Ireland needs to tackle ‘zombie’ companies, says leading law firm

‘Awful lot of businesses with a broken balance sheets,’ says McCann Fitzgerald

Ireland needs to sort out a group of zombie companies that have survived on Government support during the pandemic, leading law firm McCann Fitzgerald says. And other "viable but broken" businesses that have built up debt through forbearance need to act now to protect their operations.

David O'Dea, a restructuring and insolvency partner at the Big Five law firm McCann Fitzgerald, says insolvency business in Ireland will return to normal levels after two years when company failure numbers fall back to the easy-credit Celtic Tiger era.

“Companies have been living in suspended animation over the past two years, if I’m honest,” Mr O’Dea said. “But now support arrangements are being pulled back, and creditors are looking at the situation where trading is returning to pre-pandemic levels. Forbearance arrangements with banks, landlords, creditors and the Revenue have to run out at some stage: the money has to be paid back.”

The issue of zombie companies is fairly straightforward, he said. They won’t survive and just need to be wound down.


“It is artificial: it doesn’t make sense at the moment. I think we will get back to 2018/19 levels of insolvencies, but there will be an onslaught.

“I couldn’t put a figure on it but you would have to suspect that, of the 4,500 business saved [by Covid supports], there are a fair chunk of those that fall into the first bucket – zombie companies. And out of the remaining batch, there are going to be ones that fail. But there are viable businesses there that can be saved.

Soaring inflation

“There are an awful lot of businesses with a broken balance sheet. It needs to be repaired because you need a healthy balance sheet to raise new debt, to grow, expand and to avoid the insolvency zone.”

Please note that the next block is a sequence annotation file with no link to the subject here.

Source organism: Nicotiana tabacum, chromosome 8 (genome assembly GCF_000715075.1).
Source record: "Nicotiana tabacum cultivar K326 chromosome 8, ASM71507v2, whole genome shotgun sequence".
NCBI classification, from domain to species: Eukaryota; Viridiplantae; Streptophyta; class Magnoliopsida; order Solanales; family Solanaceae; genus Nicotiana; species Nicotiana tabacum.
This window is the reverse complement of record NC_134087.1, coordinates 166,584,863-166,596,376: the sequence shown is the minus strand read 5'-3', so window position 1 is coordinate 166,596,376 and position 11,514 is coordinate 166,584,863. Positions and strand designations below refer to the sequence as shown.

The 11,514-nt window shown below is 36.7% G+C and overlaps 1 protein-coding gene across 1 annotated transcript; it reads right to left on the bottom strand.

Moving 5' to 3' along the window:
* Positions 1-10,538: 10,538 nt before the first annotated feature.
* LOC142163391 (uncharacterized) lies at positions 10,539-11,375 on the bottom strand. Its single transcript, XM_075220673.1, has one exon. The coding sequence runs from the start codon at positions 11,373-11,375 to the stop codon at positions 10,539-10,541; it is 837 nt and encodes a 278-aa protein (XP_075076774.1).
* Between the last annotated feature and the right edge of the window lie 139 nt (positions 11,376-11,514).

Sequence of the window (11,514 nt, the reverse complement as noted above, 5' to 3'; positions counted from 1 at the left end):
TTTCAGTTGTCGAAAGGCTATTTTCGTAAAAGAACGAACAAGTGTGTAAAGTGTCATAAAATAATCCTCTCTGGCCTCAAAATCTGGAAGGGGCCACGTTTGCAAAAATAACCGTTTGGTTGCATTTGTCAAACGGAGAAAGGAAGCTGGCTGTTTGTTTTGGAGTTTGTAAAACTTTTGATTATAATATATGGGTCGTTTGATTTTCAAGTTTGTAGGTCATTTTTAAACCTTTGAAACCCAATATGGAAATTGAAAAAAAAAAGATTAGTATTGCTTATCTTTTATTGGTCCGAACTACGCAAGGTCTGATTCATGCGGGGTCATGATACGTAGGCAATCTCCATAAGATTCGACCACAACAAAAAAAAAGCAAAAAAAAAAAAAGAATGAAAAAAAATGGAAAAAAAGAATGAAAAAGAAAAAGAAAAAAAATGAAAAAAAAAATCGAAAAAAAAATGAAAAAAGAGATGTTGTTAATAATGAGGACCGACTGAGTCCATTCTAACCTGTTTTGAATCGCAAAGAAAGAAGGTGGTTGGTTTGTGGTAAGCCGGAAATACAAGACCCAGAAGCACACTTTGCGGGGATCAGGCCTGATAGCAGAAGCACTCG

He acknowledged that soaring inflation and energy costs are putting huge pressure on Irish businesses just as they are getting back on their feet and trying to organise repayment of debt built up over the Covid pandemic.

The issue is particularly acute for businesses in sectors worst hit by Covid – tourism and hospitality, aviation, live events and retail. But he also sees problems looming for manufacturers, many of which will have weathered Covid comfortably.

Supply chain issues have been exacerbated by the current zero-Covid strategy in Asia from which, he says, we still import significant amount of material.

He urges companies not to fear formal restructuring arrangements such as examinership which, he says, gives any viable business “a new lease of life”.

“You can cram down debt, you can terminate contracts, and you can start day one afresh then if you get the investment you need through the process.”

For the industry, he says, international cross-border work has filled the void left by the dearth of domestic restructuring. Ireland, he says, has become a jurisdiction of choice for cross-border work since Brexit, citing the restructuring of Norwegian Air – in which McCann Fitzgerald was involved – as well as pharma firm Mallinckrodt and US oil and gas services group Weatherford.

Dominic Coyle

Dominic Coyle

Dominic Coyle is Deputy Business Editor of The Irish Times